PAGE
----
Visitors to the philly.com/healthcosts page have been sharing their experiences with the health care system. Here's one of them.
Jan Cadwell had never been so ready to go under the knife.
For years, the 71-year-old Woodbury, N.J., resident struggled with poor vision before finally deciding she was ready for laser cataract surgery.
The procedure would cost $1,500 per eye, Cadwell said her doctor told her.
Medicare coverage for cataract surgery is the same whether conventional surgical techniques or a bladeless, computer controlled laser is used. If a more expensive procedure and lens are used, providers can charge for non-covered costs.
"I gulped," Cadwell recalled, "and said, 'O.K.' "
The surgery seemed expensive, but worth it if it meant she could see again.
Cadwell figured she could pay for the procedure in installments of $500 a month.
Her doctor's office had another payment plan in mind. Cadwell was told she would need to deliver $850 to the doctor's office a week before the procedure, and another $725 the day of surgery, she said.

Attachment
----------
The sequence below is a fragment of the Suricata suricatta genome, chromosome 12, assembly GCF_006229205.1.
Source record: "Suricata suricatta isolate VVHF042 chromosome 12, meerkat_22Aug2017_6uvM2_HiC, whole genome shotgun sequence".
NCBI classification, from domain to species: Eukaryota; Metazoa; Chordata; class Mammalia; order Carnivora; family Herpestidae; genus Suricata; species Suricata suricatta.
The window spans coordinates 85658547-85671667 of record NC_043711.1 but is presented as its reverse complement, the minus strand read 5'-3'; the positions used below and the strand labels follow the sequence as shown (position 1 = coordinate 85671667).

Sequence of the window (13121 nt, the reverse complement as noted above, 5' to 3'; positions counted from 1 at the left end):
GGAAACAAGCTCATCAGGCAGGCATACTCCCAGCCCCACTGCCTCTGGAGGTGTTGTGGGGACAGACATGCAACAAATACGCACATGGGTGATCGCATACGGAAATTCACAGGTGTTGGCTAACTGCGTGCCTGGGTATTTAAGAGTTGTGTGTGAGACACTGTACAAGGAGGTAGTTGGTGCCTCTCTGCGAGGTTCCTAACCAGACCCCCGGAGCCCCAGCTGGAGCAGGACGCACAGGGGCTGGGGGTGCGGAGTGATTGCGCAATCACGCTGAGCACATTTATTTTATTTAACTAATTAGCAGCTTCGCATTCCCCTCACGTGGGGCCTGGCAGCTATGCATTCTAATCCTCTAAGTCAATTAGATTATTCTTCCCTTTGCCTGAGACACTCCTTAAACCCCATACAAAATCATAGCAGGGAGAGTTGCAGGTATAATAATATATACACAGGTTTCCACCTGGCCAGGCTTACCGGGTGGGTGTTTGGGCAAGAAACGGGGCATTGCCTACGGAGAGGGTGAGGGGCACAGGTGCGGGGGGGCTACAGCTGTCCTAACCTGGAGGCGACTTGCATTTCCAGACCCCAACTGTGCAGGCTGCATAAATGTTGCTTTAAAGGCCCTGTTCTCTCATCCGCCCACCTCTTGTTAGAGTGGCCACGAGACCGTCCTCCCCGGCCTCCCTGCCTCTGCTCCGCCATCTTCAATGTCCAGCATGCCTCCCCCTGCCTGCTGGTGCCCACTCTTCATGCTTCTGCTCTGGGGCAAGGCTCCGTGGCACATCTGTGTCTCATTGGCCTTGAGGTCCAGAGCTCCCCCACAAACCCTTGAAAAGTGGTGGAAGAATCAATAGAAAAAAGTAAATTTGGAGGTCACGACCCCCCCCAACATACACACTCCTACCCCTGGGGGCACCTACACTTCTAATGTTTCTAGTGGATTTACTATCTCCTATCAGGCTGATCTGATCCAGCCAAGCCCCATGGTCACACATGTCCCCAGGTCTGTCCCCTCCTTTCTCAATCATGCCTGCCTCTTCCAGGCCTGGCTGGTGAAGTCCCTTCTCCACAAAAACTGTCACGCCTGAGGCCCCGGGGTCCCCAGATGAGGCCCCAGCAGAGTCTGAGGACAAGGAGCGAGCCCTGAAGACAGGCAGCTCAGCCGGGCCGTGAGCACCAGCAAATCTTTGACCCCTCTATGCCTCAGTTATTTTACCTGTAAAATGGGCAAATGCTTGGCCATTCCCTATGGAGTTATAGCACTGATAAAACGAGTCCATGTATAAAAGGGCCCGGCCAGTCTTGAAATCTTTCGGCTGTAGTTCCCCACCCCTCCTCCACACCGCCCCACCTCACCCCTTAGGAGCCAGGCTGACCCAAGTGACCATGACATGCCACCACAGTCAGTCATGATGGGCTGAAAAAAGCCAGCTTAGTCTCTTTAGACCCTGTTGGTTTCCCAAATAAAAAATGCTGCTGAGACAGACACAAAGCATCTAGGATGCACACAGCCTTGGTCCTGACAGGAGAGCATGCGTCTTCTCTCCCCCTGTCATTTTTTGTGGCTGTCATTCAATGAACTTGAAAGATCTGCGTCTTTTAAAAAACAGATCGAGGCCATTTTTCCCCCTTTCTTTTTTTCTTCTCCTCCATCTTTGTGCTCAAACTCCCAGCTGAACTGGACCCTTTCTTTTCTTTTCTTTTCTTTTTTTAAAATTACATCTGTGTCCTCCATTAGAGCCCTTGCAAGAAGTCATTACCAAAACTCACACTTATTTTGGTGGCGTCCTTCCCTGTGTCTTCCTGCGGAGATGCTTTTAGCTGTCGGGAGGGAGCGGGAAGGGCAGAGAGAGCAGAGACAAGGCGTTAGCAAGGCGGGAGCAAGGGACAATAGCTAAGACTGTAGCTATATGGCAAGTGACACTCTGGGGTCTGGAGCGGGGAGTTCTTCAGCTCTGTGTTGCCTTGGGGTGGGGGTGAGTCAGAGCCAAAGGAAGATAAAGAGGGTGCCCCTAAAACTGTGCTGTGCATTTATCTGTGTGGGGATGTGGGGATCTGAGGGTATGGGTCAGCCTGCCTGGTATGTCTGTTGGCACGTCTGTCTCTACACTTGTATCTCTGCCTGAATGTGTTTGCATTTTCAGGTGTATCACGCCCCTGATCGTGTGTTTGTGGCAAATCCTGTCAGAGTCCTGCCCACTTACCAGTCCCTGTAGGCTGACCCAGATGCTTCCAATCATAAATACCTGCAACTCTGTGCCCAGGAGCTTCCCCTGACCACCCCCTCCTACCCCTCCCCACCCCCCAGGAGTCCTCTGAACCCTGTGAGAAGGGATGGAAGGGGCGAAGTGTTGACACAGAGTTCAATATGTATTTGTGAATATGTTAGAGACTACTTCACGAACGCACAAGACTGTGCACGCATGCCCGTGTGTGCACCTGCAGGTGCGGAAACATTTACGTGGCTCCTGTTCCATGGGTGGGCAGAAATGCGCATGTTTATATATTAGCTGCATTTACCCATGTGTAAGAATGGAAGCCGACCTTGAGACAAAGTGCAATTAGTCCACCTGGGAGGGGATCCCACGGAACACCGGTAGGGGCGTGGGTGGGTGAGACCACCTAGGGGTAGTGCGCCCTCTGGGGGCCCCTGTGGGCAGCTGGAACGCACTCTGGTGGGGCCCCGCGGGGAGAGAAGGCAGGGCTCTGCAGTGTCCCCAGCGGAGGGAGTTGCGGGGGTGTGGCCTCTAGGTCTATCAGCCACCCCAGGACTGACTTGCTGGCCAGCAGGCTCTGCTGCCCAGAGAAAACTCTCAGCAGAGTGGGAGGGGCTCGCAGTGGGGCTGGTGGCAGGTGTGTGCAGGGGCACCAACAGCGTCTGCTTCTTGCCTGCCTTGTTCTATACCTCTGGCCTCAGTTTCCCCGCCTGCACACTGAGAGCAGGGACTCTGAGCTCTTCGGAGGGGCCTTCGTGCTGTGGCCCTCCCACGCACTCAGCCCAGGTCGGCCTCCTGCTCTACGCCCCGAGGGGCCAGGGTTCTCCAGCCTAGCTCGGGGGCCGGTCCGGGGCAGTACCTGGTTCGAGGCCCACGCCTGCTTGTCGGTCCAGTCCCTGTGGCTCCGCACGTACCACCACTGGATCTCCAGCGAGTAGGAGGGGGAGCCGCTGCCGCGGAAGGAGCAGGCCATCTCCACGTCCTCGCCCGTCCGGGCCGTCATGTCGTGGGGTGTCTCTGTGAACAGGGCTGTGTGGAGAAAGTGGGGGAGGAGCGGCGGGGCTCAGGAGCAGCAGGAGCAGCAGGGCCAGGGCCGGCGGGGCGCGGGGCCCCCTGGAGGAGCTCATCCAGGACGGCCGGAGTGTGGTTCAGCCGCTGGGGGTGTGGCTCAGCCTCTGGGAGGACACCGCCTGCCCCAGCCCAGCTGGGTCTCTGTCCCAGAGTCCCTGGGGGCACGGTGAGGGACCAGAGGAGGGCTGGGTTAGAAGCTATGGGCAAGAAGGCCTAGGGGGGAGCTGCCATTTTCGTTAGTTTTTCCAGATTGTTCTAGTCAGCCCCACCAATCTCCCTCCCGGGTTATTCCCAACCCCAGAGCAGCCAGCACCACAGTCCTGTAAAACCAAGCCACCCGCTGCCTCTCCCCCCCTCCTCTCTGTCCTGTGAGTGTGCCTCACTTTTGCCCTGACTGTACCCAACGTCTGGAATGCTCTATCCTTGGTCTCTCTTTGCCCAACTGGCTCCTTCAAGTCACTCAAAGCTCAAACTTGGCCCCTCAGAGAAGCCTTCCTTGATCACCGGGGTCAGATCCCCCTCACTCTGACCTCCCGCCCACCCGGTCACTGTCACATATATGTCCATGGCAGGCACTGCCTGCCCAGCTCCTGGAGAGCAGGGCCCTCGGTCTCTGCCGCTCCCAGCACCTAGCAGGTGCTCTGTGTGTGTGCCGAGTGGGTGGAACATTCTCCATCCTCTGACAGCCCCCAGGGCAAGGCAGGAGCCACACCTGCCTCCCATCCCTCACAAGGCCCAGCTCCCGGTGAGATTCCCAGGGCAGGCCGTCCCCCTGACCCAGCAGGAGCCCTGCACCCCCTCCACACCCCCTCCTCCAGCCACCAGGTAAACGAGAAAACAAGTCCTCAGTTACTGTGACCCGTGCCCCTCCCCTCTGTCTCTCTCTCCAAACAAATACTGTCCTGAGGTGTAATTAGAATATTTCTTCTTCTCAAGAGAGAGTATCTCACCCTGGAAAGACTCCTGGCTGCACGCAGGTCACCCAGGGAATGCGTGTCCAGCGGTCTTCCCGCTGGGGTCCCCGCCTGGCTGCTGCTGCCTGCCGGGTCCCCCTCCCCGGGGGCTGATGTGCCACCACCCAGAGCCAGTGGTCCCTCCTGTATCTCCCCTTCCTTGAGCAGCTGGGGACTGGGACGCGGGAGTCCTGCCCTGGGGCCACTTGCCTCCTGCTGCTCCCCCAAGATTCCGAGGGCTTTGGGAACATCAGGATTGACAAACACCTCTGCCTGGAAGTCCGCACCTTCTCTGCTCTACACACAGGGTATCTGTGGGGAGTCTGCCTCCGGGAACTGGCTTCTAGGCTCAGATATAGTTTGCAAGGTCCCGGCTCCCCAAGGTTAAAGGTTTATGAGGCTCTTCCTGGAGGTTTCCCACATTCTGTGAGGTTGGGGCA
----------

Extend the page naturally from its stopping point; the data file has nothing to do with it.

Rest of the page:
"I was horrified," Cadwell said. "I was just completely anxious because I can't see, now I can't seem to get this done."
She was disappointed, too.
Cadwell has worked as a flight attendant for 51 years, flying all over the world. But more recently she's had to cut down her flight hours from 100 a month to 40 because her poor eyesight makes getting to the airport for early flights a challenge. It's dark when Cadwell leaves her house at 5:30 a.m. and, depending on the time of year, dark when she heads home at the end of the day.
Fewer hours in flight means smaller paychecks, which is why Cadwell was so upset that her doctor wanted payment up front.
"I can afford it," she says, "but it will take me a couple months to plan."
Those plans are grounded, for now, but Cadwell still hopes to get the surgery someday.
"I'll have my life back," she said.